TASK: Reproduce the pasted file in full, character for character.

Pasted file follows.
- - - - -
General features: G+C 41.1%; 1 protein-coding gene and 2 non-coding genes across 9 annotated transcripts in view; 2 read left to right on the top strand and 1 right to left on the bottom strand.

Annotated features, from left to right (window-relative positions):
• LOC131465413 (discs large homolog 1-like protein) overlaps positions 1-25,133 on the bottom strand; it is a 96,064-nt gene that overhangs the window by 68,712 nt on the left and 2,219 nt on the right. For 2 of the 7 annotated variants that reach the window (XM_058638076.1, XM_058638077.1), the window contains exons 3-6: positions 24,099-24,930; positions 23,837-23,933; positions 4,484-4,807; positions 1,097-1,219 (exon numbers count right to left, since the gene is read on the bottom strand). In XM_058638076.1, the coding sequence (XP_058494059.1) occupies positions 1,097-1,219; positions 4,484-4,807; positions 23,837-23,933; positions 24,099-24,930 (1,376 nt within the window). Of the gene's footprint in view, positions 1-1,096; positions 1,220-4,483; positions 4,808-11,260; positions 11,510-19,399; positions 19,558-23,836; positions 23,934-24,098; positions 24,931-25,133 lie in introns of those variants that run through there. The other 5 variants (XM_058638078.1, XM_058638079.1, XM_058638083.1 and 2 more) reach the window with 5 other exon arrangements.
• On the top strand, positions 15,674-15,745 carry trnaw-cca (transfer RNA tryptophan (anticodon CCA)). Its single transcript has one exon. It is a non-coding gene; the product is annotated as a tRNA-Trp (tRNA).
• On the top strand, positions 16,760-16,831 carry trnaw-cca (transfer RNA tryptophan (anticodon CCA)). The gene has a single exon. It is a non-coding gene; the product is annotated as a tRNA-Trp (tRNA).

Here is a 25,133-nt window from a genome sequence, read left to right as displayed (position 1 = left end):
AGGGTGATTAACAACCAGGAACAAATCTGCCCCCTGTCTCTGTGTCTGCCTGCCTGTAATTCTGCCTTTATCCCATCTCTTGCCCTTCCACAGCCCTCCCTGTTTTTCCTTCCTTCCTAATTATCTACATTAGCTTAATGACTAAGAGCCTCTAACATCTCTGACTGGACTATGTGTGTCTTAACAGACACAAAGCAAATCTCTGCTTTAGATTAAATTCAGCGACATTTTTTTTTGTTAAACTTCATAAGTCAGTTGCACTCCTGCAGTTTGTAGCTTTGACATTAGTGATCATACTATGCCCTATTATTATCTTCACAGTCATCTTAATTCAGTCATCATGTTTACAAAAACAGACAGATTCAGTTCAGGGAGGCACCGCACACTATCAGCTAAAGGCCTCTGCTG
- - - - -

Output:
General features: G+C 41.1%; 1 protein-coding gene and 2 non-coding genes across 9 annotated transcripts in view; 2 read left to right on the top strand and 1 right to left on the bottom strand.

Annotated features, from left to right (window-relative positions):
• LOC131465413 (discs large homolog 1-like protein) overlaps positions 1-25,133 on the bottom strand; it is a 96,064-nt gene that overhangs the window by 68,712 nt on the left and 2,219 nt on the right. For 2 of the 7 annotated variants that reach the window (XM_058638076.1, XM_058638077.1), the window contains exons 3-6: positions 24,099-24,930; positions 23,837-23,933; positions 4,484-4,807; positions 1,097-1,219 (exon numbers count right to left, since the gene is read on the bottom strand). In XM_058638076.1, the coding sequence (XP_058494059.1) occupies positions 1,097-1,219; positions 4,484-4,807; positions 23,837-23,933; positions 24,099-24,930 (1,376 nt within the window). Of the gene's footprint in view, positions 1-1,096; positions 1,220-4,483; positions 4,808-11,260; positions 11,510-19,399; positions 19,558-23,836; positions 23,934-24,098; positions 24,931-25,133 lie in introns of those variants that run through there. The other 5 variants (XM_058638078.1, XM_058638079.1, XM_058638083.1 and 2 more) reach the window with 5 other exon arrangements.
• On the top strand, positions 15,674-15,745 carry trnaw-cca (transfer RNA tryptophan (anticodon CCA)). Its single transcript has one exon. It is a non-coding gene; the product is annotated as a tRNA-Trp (tRNA).
• On the top strand, positions 16,760-16,831 carry trnaw-cca (transfer RNA tryptophan (anticodon CCA)). The gene has a single exon. It is a non-coding gene; the product is annotated as a tRNA-Trp (tRNA).

Here is a 25,133-nt window from a genome sequence, read left to right as displayed (position 1 = left end):
AGGGTGATTAACAACCAGGAACAAATCTGCCCCCTGTCTCTGTGTCTGCCTGCCTGTAATTCTGCCTTTATCCCATCTCTTGCCCTTCCACAGCCCTCCCTGTTTTTCCTTCCTTCCTAATTATCTACATTAGCTTAATGACTAAGAGCCTCTAACATCTCTGACTGGACTATGTGTGTCTTAACAGACACAAAGCAAATCTCTGCTTTAGATTAAATTCAGCGACATTTTTTTTTGTTAAACTTCATAAGTCAGTTGCACTCCTGCAGTTTGTAGCTTTGACATTAGTGATCATACTATGCCCTATTATTATCTTCACAGTCATCTTAATTCAGTCATCATGTTTACAAAAACAGACAGATTCAGTTCAGGGAGGCACCGCACACTATCAGCTAAAGGCCTCTGCTG